That optimism lasted until the sweat seeped through the leather of his boots.  By the end of an hour, his calves ached from the effort of pushing off each step from the uneven mire.  Then the weight of the body armor pressing all on his shoulders gave him knots on either side of his neck.  Normally, he’d never have spent this much time dismounted.  They usually went everywhere by humvee, except for the stops where they had to pull guard duty or – worst case – spend the night.  As he passed by tree after tree while stepping over roots and stones, he thought about how nice it would have been to get a massage.  And that thought gave way to dreams of ice water.  Eventually, all he wanted was to plop down on the ground to take the weight off his feet and his back.
                But then a strange thing happened – the sun began to set.  And it wasn’t even four.  Working his way back by dead reckoning and the last faint hints of twilight, he found the Iraqi girl laying back on the dragon’s wing, her eyes on the sky.  He didn’t like the idea of sitting on a dead animal – even if the thing was bigger than a yacht.  So he wormed his arms out from the assault pack, then unstrapped the two-four-nine.  Both he set on the ground.  He so wanted to pull off the IBA vest, too, but figured it best to keep the body armor on for now.  It was dark, his watch and compass had stopped working, and he still had no idea where they were.
                Wrapped in her dark fabric, the girl was slowly becoming a shadow on the dragon’s broad wing.  Her face was a pale circle of mute anger turned the sky.  She shifted her gaze his way just long enough to speak.
                “La Ej’lus fi el-Ard,” she said.
                “Aafwan?”  Pardon?
                “La Ej’lus fi el-Ard,” she said.  Don’t sit on the Earth, she said.  Except this time, by Earth she meant the ground.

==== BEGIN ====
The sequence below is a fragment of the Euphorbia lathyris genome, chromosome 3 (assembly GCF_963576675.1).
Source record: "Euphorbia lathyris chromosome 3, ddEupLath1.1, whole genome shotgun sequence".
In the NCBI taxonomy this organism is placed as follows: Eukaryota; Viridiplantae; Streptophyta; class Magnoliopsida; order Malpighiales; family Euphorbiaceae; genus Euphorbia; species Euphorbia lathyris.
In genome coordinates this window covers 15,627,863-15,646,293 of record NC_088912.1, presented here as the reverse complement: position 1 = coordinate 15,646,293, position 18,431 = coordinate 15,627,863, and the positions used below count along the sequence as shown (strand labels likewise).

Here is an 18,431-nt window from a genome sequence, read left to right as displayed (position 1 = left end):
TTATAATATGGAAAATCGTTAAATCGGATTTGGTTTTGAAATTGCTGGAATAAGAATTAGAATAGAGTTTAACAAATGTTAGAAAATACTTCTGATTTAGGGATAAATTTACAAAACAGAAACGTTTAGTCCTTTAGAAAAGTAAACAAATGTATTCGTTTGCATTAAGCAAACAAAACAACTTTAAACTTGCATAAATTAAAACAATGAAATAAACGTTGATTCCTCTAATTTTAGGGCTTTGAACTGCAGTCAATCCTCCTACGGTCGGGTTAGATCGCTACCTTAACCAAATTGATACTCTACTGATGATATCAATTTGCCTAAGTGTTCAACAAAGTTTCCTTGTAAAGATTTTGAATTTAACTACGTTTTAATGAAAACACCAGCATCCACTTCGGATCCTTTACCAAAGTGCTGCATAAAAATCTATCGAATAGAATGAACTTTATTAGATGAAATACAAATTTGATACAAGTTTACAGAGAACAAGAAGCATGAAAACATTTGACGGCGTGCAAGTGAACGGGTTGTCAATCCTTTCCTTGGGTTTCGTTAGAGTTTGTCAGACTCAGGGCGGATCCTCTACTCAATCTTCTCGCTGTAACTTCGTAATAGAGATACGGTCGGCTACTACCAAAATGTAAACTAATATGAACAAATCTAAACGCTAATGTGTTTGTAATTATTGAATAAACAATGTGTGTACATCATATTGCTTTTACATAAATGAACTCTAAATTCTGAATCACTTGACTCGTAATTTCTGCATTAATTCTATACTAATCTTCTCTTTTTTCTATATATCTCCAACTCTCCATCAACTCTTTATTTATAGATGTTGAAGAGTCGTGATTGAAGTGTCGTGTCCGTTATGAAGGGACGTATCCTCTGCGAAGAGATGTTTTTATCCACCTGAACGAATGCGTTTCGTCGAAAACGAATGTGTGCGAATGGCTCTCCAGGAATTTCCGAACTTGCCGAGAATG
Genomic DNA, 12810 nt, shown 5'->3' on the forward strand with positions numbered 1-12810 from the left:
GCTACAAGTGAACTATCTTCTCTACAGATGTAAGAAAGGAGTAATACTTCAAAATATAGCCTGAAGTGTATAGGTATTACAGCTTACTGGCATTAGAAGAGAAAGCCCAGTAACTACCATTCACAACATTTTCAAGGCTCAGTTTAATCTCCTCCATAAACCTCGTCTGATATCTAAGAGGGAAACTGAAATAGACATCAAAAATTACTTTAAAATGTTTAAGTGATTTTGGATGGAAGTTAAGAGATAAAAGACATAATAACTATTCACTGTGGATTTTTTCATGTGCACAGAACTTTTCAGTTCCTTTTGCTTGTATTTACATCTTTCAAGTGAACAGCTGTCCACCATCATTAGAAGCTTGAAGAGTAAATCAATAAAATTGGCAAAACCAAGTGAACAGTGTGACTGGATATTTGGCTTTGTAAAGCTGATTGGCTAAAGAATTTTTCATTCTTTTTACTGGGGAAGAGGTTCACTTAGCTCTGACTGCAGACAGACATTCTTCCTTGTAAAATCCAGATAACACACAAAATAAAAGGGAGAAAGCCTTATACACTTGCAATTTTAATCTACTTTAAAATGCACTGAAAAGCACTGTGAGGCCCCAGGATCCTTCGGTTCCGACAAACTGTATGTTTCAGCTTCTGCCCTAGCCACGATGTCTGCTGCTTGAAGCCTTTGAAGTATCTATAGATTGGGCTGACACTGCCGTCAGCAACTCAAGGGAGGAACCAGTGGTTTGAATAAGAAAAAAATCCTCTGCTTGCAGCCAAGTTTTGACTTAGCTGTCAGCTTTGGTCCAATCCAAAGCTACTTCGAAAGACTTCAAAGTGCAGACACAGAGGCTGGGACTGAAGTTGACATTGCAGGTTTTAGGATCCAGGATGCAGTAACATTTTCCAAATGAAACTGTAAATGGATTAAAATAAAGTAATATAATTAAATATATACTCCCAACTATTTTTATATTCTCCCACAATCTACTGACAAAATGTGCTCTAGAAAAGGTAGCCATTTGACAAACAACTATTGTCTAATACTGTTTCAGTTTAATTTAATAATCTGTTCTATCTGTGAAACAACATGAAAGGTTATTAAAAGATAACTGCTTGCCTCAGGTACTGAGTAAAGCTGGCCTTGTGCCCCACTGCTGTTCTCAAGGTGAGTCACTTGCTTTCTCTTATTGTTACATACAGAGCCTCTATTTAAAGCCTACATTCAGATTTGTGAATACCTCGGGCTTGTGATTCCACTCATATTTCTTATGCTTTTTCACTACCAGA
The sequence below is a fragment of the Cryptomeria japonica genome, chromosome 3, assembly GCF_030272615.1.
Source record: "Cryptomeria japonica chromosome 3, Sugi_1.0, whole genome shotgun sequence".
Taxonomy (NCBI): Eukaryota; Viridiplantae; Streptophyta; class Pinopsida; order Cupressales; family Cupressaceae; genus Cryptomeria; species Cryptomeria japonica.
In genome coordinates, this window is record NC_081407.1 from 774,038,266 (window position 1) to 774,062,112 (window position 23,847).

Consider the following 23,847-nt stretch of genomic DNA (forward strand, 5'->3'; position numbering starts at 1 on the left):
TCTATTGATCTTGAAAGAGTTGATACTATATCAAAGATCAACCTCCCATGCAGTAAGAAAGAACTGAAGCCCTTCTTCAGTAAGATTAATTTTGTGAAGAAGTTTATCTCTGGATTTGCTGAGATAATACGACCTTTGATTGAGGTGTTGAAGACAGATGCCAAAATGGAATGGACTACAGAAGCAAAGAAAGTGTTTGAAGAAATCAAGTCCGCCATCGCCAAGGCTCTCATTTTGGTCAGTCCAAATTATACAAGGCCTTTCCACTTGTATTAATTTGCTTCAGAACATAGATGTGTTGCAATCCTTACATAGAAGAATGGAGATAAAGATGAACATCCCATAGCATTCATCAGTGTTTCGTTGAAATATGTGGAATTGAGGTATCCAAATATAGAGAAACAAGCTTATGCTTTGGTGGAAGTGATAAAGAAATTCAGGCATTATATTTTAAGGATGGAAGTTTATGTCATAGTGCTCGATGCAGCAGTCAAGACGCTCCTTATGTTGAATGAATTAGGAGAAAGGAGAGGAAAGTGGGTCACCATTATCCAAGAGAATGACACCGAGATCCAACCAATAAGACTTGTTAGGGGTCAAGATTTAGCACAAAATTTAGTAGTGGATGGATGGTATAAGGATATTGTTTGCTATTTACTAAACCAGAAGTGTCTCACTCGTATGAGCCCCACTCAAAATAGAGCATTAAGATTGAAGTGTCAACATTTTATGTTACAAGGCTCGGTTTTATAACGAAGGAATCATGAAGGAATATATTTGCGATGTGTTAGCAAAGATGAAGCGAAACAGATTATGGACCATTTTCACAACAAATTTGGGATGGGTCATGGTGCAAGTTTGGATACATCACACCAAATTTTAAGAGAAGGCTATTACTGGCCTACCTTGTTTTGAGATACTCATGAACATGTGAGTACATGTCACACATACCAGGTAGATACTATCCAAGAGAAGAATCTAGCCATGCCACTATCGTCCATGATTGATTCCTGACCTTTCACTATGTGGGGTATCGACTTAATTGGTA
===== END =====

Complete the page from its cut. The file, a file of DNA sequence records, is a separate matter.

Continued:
“Lemala?” he asked.  Why not?
                “Se-ya-kul-oon-too-ka,” she said, annunciating her words with strange care.  And it was good that she did.  It was so hard, working out Arabic verbs.  A whole sentence could be crammed into a single word.  And it took time for him to sort the prefixes and suffixes.  Future tense, they, you, eat: They will eat you.
                “Matha?”  What?  Had he heard right?  Who would eat him?  He didn’t trust his ears for English, let alone Arabic.  But the girl was gesturing for him to join her up on the dragon’s wing – with her fingers, at first, and then sitting up to wave him up.
                So he reached down for his machine gun and the assault pack.  The machine gun was no problem – it was steel and plastic, no heavier or lighter than before.  The nylon assault pack, on the other hand, was rooted to the ground.
                At first he thought it was just a strap.  But then he tried pulling on the edges, and the fabric itself wouldn’t come up.  He pulled harder, but it wouldn’t budge.  It was like someone had glued the back to the ground.  Fucking tree sap, he figured.  Or God knows what.  He didn’t have the energy to yank on it all night, so he crouched down on one knee for purchase.  He wasn’t down for more than a minute before he felt it – the ground was warm.  And then it was burning.  Like a thousand razors his skin all at once.  He pushed up, but the knee wouldn’t budge.  It wasn’t the uniform stuck to the ground, but his fucking skin.
                It wasn’t until after he planted a hand on the ground to push up that he really screamed.

No comments:

Post a Comment

Share With Your Friends!

Share__ __ Delicious Delicious__

What's the air power in a magical war?

Who wields the magic on a battlefield?

From where do wizards draw their magic?

The Most Evil Form of Government Is: